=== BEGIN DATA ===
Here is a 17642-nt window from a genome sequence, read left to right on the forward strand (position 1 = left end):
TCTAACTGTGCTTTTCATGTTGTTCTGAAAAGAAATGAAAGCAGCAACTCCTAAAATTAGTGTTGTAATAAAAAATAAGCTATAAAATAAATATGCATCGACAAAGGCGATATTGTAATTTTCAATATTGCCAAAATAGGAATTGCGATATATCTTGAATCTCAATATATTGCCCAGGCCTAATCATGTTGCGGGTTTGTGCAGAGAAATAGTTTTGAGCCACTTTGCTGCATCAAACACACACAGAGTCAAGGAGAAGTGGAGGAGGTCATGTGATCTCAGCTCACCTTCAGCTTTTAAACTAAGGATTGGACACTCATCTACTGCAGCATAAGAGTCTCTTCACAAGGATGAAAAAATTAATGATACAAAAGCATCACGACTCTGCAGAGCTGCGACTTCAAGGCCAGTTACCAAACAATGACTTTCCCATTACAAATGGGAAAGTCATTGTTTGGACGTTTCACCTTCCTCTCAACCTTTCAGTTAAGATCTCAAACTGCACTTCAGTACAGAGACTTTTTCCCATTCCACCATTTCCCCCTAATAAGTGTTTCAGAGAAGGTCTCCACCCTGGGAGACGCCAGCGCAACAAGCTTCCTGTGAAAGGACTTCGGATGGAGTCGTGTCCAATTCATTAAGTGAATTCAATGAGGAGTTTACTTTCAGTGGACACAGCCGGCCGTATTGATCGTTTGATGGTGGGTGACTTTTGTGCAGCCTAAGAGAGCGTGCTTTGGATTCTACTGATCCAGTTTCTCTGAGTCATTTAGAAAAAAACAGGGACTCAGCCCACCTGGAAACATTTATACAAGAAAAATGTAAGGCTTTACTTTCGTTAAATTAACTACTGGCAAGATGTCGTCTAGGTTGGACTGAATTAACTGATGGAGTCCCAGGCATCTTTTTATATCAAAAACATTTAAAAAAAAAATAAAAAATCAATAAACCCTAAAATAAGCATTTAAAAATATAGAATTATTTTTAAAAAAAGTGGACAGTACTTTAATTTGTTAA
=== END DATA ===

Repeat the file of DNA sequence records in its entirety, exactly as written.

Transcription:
Here is a 17642-nt window from a genome sequence, read left to right on the forward strand (position 1 = left end):
TCTAACTGTGCTTTTCATGTTGTTCTGAAAAGAAATGAAAGCAGCAACTCCTAAAATTAGTGTTGTAATAAAAAATAAGCTATAAAATAAATATGCATCGACAAAGGCGATATTGTAATTTTCAATATTGCCAAAATAGGAATTGCGATATATCTTGAATCTCAATATATTGCCCAGGCCTAATCATGTTGCGGGTTTGTGCAGAGAAATAGTTTTGAGCCACTTTGCTGCATCAAACACACACAGAGTCAAGGAGAAGTGGAGGAGGTCATGTGATCTCAGCTCACCTTCAGCTTTTAAACTAAGGATTGGACACTCATCTACTGCAGCATAAGAGTCTCTTCACAAGGATGAAAAAATTAATGATACAAAAGCATCACGACTCTGCAGAGCTGCGACTTCAAGGCCAGTTACCAAACAATGACTTTCCCATTACAAATGGGAAAGTCATTGTTTGGACGTTTCACCTTCCTCTCAACCTTTCAGTTAAGATCTCAAACTGCACTTCAGTACAGAGACTTTTTCCCATTCCACCATTTCCCCCTAATAAGTGTTTCAGAGAAGGTCTCCACCCTGGGAGACGCCAGCGCAACAAGCTTCCTGTGAAAGGACTTCGGATGGAGTCGTGTCCAATTCATTAAGTGAATTCAATGAGGAGTTTACTTTCAGTGGACACAGCCGGCCGTATTGATCGTTTGATGGTGGGTGACTTTTGTGCAGCCTAAGAGAGCGTGCTTTGGATTCTACTGATCCAGTTTCTCTGAGTCATTTAGAAAAAAACAGGGACTCAGCCCACCTGGAAACATTTATACAAGAAAAATGTAAGGCTTTACTTTCGTTAAATTAACTACTGGCAAGATGTCGTCTAGGTTGGACTGAATTAACTGATGGAGTCCCAGGCATCTTTTTATATCAAAAACATTTAAAAAAAAAATAAAAAATCAATAAACCCTAAAATAAGCATTTAAAAATATAGAATTATTTTTAAAAAAAGTGGACAGTACTTTAATTTGTTAA